• Increase in Child Prescription Rates Causes Concern
  • March 10, 2015 | Author: Stephen J. Burg
  • Law Firm: Burg Simpson Eldredge Hersh & Jardine, P.C. - Englewood Office
  • There has been an increase in prescribing medications to children for attention deficit hyperactivity disorder, as well as a variety of other health issues. For example, the U.S. Centers for Disease Control and Prevention noted a significant rise in the number of children diagnosed with ADHD. In fact, the rates of diagnosis increased about 3 percent per year from 1997 to 2006, and an average of 5 percent from 2003 to 2011.

    This trend has many concerned, especially since the age of those prescribed medication to treat ADHD is dropping. The New York Times reported prescriptions for children under the age of four are being administered against recommendations by the American Academy of Pediatrics. The academy doesn't even have rules in place for using such strong medications on children that young because the outcomes and effectiveness have never been tested. To many health professionals, administering prescription medications to toddlers cannot be medically justified.

    "It's absolutely shocking, and it shouldn't be happening," Anita Zervigon-Hakes, a children's mental health consultant to the Carter Center, told the Times. "People are just feeling around in the dark. We obviously don't have our act together for little children."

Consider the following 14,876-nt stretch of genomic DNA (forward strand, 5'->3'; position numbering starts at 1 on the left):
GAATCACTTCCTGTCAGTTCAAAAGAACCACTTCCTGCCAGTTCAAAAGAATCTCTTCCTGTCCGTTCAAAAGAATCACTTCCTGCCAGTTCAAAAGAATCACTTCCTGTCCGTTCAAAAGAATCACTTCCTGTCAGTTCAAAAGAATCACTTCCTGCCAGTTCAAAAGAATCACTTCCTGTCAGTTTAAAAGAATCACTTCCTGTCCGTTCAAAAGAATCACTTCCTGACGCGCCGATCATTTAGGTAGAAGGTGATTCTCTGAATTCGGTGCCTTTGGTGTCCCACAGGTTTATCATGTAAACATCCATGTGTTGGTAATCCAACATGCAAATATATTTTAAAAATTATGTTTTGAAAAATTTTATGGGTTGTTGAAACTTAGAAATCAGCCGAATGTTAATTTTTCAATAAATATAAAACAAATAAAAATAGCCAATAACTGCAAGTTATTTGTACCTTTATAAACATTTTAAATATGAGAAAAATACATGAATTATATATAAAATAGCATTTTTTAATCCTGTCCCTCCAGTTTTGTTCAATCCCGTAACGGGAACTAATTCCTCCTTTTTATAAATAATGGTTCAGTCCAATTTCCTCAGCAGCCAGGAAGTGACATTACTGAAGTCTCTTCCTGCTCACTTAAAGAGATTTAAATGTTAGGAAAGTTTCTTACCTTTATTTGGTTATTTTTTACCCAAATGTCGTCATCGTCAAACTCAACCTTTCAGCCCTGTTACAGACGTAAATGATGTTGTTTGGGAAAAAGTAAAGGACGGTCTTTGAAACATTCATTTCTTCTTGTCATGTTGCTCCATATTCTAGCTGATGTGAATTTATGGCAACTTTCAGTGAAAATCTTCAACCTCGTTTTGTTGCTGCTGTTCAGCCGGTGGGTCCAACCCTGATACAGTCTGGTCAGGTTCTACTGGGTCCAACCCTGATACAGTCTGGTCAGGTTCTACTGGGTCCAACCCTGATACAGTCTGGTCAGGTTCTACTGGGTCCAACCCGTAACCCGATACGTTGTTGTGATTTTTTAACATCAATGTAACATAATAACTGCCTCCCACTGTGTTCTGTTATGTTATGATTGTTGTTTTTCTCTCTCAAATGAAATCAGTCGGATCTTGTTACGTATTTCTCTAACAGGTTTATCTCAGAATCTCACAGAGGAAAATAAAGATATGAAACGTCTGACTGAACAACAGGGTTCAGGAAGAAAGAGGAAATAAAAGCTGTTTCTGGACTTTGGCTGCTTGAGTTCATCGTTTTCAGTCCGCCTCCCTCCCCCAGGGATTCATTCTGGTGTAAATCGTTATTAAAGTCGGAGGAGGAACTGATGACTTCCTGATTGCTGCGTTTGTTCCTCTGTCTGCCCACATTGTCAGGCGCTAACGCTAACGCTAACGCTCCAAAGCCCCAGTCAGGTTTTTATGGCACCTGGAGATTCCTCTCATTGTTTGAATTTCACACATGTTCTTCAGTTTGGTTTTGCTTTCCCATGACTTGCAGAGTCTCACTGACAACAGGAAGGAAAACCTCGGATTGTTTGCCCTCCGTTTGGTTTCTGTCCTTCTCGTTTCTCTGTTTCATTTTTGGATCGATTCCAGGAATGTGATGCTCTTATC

Part of a larger trend
    Pacific Standard noted the use of ADHD medications in young children is part of a bigger picture. Psychoactive drugs and antibiotics are increasing in use as well. The news source noted psychoactive medications are being prescribed to children in foster care and juvenile detention centers at an increasing rate as well. While doctors insist these children have attention difficulties or bad behavior, others are asking if giving prescriptions this early is healthy.

    Susanna Visser, head of ADHD research at the CDC, assisted in putting together guidelines for the American Academy of Pediatrics and said children under the age of four could not be properly diagnosed with ADHD, according to Pacific Standard.

    "Families of toddlers with behavioral problems are coming to the doctor's office for help, and the help they're getting too often is a prescription for a Class II controlled substance, which has not been established as safe for that young of a child," Visser said. "It puts these children and their developing minds at risk, and their health is at risk."

    Not just a childhood condition
    While more and more toddlers are being prescribed for ADHD, parents are taking the medication as well. In fact, Express Scripts reported the number of women between the ages of 26 and 34 who are turning to ADHD medications rose 85 percent in the last five years. These numbers are significant and many are concerned about potential outcomes from extended use in both children and adults.

    Increase in antibiotics
    ADHD medications and prescriptions for psychotropic drugs are not the only remedies increasing in usage. In general, antibiotics are on the rise and leading to additional concerns. The Center for Disease Dynamics, Economics & Policy reported as the use of antibiotics grows, an increase in antibiotic-resistant bacteria also occurs. This is especially concerning in children between 1 and 5 years old, who are going to have fewer options for treatment as their bodies adapt to these antibiotics at an early age.

    This increase is causing more people to rely on last-resort antibiotics, and when resistance to those drugs also develops, there will be few alternatives to choose from.